PHOTO: Over a period of several months, the Xtreme Express Convenience, located on Gault Ave North in Fort Payne, leaked approximately 40,000 gallons of gas into the ground. (Tyler Pruett | Southern Torch)
By Tyler Pruett, Managing Editor
FORT PAYNE, Ala. — Sometime during the last six months, approximately 40,000 gallons of gasoline leaked from the tanks at a Fort Payne convenience store, it was revealed during the DeKalb County EMA's meeting on hazardous materials within the county (video of the meeting at the bottom).
The "Xtreme Express Convenience" is located on Gault Avenue North, across from the Dollar General, and has been closed since late last year for maintenance.
"We've managed to lose 40,000 gallons of gas and don't know where it's at. We have retrieved about 10,000 gallons of that, so there is a about 30,000 gallons still missing," said Anthony Clifton, DeKalb County EMA Director.
"We don't know if it's went in the sewer system, which it very well could have," said Clifton. "Because that sounds like a lot of gas, but if you put it in little bitty increments and you spread that out over time, and you run it through the sewer system, as the sewer system runs about 1 million gallons a day."
"It very well could have ran through and we didn't pick it up," said Clifton.
While the gas may have passed harmlessly through the sewer system, it might still be under the Xtreme Express, as Clifton explained.
"Another option is, it's porous limestone, so there could be a cave somewhere down in the ground full of gasoline," said Clifton. "They had to drill down 70 feet I believe, which is what the EPA requires, and we haven't found it."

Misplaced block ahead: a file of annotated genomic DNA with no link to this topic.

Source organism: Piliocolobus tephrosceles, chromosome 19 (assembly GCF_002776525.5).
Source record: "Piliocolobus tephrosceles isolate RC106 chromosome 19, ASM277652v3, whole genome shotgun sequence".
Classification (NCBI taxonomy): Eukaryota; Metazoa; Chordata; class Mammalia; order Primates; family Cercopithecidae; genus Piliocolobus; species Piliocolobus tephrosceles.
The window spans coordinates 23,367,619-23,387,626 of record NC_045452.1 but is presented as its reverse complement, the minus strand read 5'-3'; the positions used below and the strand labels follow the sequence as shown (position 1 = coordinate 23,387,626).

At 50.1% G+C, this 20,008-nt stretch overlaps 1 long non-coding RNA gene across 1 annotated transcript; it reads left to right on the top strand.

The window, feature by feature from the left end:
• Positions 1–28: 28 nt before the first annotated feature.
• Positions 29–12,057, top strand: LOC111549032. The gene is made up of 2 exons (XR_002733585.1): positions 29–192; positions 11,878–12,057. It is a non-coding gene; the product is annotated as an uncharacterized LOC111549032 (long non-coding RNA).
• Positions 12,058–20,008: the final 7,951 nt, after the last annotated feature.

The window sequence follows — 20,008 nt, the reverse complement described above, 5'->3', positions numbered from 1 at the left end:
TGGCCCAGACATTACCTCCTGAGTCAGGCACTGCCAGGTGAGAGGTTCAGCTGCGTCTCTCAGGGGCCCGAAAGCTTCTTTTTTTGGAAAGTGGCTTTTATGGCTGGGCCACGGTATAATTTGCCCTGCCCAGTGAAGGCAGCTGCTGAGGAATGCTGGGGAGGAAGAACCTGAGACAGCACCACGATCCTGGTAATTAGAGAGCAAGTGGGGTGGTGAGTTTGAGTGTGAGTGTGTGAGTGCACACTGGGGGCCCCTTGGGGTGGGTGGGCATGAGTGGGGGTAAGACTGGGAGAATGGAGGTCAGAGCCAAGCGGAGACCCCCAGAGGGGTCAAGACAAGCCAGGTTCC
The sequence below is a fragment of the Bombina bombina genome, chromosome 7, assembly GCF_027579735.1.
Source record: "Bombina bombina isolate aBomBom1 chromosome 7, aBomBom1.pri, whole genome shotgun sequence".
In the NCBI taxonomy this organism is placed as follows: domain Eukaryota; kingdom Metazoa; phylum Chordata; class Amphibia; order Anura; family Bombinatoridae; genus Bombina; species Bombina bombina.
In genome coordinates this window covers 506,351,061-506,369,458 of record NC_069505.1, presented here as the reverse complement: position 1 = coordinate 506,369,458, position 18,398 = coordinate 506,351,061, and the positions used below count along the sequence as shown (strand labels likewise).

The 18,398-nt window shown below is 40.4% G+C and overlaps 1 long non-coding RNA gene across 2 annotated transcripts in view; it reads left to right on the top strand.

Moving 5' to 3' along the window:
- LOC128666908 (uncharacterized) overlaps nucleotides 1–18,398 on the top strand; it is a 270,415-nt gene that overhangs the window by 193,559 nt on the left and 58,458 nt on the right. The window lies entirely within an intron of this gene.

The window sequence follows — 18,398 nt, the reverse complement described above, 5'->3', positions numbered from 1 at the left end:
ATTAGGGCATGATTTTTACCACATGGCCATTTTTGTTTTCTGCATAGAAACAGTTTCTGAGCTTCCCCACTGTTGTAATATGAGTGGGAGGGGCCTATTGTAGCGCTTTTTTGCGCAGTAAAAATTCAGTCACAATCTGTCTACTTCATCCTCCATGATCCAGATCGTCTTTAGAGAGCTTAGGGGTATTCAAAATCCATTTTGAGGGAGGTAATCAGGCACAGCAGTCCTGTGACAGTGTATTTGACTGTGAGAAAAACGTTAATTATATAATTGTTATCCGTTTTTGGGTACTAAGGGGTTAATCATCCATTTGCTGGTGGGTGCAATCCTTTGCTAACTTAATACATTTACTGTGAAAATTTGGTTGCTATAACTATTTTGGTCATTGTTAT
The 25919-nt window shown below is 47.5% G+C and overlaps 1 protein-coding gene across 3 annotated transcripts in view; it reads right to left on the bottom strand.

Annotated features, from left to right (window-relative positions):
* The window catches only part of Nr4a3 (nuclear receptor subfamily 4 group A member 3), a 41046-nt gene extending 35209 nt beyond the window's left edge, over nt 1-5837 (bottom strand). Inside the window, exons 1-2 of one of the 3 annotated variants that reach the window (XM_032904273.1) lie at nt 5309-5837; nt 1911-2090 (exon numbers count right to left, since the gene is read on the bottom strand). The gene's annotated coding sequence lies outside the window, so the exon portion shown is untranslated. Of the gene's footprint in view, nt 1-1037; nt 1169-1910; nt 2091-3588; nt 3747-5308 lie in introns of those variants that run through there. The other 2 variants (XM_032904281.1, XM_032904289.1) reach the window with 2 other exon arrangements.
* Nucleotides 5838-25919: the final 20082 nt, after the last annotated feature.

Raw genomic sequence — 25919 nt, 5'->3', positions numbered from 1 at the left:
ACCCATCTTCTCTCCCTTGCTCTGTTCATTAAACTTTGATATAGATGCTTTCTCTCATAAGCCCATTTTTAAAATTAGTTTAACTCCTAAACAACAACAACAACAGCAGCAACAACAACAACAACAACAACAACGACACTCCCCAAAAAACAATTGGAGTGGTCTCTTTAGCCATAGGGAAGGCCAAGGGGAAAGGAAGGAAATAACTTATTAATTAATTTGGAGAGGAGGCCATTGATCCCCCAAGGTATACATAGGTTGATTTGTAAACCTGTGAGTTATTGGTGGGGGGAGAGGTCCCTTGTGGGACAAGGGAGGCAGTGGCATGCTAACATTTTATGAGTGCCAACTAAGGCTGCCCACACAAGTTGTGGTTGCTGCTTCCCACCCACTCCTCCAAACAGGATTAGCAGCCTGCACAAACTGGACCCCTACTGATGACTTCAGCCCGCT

"Option three, It could have run off to somewhere else we just haven't discovered yet. It could be at 30 feet in a pocket and we just haven't found it," said Clifton.
While the gasoline is still unaccounted for and might be still underneath the surface, the Alabama Department of Environmental Management (ADEM) is working on the problem, and the tanks have since been repaired.
"They played by the rules and they reported to the Alabama Department of Environmental Management, and the cost of this recovery is being paid for by the Alabama Environmental Trust Fund," Clifton said.
"It's not costing that business owner anything but loss of business," Clifton added.
One citizen asked how long how much time had elapsed between the owner noticing the problem and reporting to ADEM.
"He thought that employees were stealing gas. It took months for them to even discover there was a problem," Clifton responded.
The meeting was held as required by the Environmental Planning and Community Right-to-Know Act (EPCRA) which was passed in 1986 by Congress to, "help increase the public's knowledge and access to information on chemicals at individual facilities, their uses, and releases into the environment," according to EPA.gov.
One of the main purposes of the meeting is to inform the community on hazardous materials stored within the county, as well as hazardous materials that pass through it. In the meeting, officials are also required to notify the public if any hazardous materials are missing.
Watch the Full Video: